Backstage Spotlight:
David Ellertson

February 01st, 2017

Over the past 31 years, the Met’s David Ellertson has worked with some of the greatest designers in theater and opera, from Franco Zeffirelli to Günther Schneider-Siemssen, Julian Crouch to Richard Peduzzi. As Assistant Staff Scenic Designer, he serves as the main conduit between visiting directors and set designers and the Met’s army of craftspeople who ultimately build the scenery for new productions, and he builds the remarkable small-scale set models that act as prototypes for the real thing. He recently spoke with the Met’s Jay Goodwin about this essential part of the creative process.

So what exactly is it that you’ve spent 31 years doing as a staff scenic designer?
My office is a bridge between the outside designers and the Met. Since we are set designers ourselves, we think like they do, we appreciate the concept and everything that has gone into the creative process, and we want to help them preserve that. On the other hand, we’re being asked by the Met to make sure that it can be done on budget, on time, and everything else.

How does the collaboration between you and the outside designers work?
The first step is that the director and set designer of a new production will meet withthe Met’s technical crew and my office, and show us the preliminary design. This is most often in the form of a small, relatively simple white card model. But some designers make more elaborate and fleshed-out models, and others don’t make models at all. When I first came to work here, we were using a lot of Italian and German designers—Günther Schneider-Siemssen from Germany, Franco Zeffirelli from Italy, and their protégés. The Germans would almost always build a model, but the Italians never did. Instead, they would do beautiful sketches, and from the sketch, we would have to extrapolate and create a 3D space in a model. So it’s really about filling in whatever the guest designer doesn’t provide in order to get the work into the shops and get the show produced.

Speaking of Zeffirelli, his work has cast such a long shadow at the Met. Do you have a favorite memory of working with him?
One of the stories I tell about Franco is that he always brought his dog in with him—Bambina, a Jack Russell terrier. She would accompany him to rehearsals and also to the design office, where she would wander around and explore under all the tables. One time, we were having a rather heated meeting about a production budget, and the tension in the room just continued to rise and rise, and everyone was getting more than a little testy. But typical of Franco, just at the point that it felt like something was going to be said that would be hard to take back, he saw his dog across the room and yelled, “Ah, Bambina!” and rushed across the room to her, which completely broke the tension. After that, we all decided to go off and think about how to make the numbers work, and it resolved itself from there.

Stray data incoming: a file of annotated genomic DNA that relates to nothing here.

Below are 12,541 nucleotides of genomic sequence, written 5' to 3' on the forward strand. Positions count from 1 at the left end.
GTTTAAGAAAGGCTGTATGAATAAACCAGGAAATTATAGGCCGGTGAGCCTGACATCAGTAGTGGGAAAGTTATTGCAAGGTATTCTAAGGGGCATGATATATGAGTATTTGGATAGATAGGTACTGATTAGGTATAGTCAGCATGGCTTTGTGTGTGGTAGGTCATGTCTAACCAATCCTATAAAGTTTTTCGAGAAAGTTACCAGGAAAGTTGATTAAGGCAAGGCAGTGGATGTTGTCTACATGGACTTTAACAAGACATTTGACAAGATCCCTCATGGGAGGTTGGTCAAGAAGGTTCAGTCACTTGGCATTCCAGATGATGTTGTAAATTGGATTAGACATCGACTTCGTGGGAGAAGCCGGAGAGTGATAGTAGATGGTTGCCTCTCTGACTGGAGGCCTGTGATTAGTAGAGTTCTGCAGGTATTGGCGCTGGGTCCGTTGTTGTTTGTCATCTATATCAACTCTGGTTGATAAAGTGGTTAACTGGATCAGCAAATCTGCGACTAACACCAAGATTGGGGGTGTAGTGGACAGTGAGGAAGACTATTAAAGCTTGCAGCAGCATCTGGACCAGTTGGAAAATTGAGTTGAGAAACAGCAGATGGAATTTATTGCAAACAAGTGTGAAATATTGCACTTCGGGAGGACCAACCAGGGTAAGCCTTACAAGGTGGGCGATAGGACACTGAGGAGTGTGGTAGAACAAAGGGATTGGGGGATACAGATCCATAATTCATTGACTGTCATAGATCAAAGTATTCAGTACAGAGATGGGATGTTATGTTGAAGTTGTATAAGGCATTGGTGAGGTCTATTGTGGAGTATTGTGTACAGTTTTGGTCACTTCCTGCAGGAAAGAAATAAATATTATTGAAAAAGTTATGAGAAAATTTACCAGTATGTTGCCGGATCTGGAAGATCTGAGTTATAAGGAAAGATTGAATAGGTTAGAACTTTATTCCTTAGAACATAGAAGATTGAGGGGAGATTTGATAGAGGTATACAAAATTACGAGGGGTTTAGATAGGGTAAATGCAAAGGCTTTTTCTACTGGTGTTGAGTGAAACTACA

The models you create are extremely intricate and realistic. What makes them so valuable in the design process?
Well, the models really do provide an incredible amount of detail. And when you work on that scale a lot, you come to actually see in that scale. When people come into my office and see a model, they’re often amazed and find it to be a precious, beautiful object. But we don’t really see it that way. Our eyes are inside it as if we’re looking at a full-size set. I’m not thinking about making a precious dollhouse sort of thing, but really getting the detail and the proportion as correct as I can. We have a saying that if a model piece wants to fall over in the model box, there’s a good chance that the actual piece of scenery, which is 24 times bigger, is going to want to fall over onstage.

Once a model is finished, how is it used?
You can look at a model and right away have a sense of how much space it’s going to take up backstage, what storage issues there may be, and a ballpark idea of what the costs might be. And it serves as a first indication to the construction shops of what will be required of them. Another thing we do very early on is light the model as carefully as we can and photograph it. Those photographs become the working bible of the production for about a year, serving as a concrete image of what we’re going for with the set.

And how do the shops use your drawings and models for prop construction, painting and decorating, and technical designs?
After we’ve done the design drawings and drafting, the layout carpenters use them to figure out how to break the units up into manageable pieces that can be handled onstage and stored in containers between seasons, and so on. At that point, the carpenters and scenic artists will come to us and ask for model pieces to use as a tangible reference as they work.

What happens after the full-size set is finished? I hope these beautiful models have a life beyond that point.
We always preserve them and pack them away carefully in a warehouse because, on occasion, we need to bring them back in. For example, sometimes scenery will get damaged or lost. Containers are misplaced, or water gets in and pieces are damaged, and we have to recreate the scenery, so having the model available is important.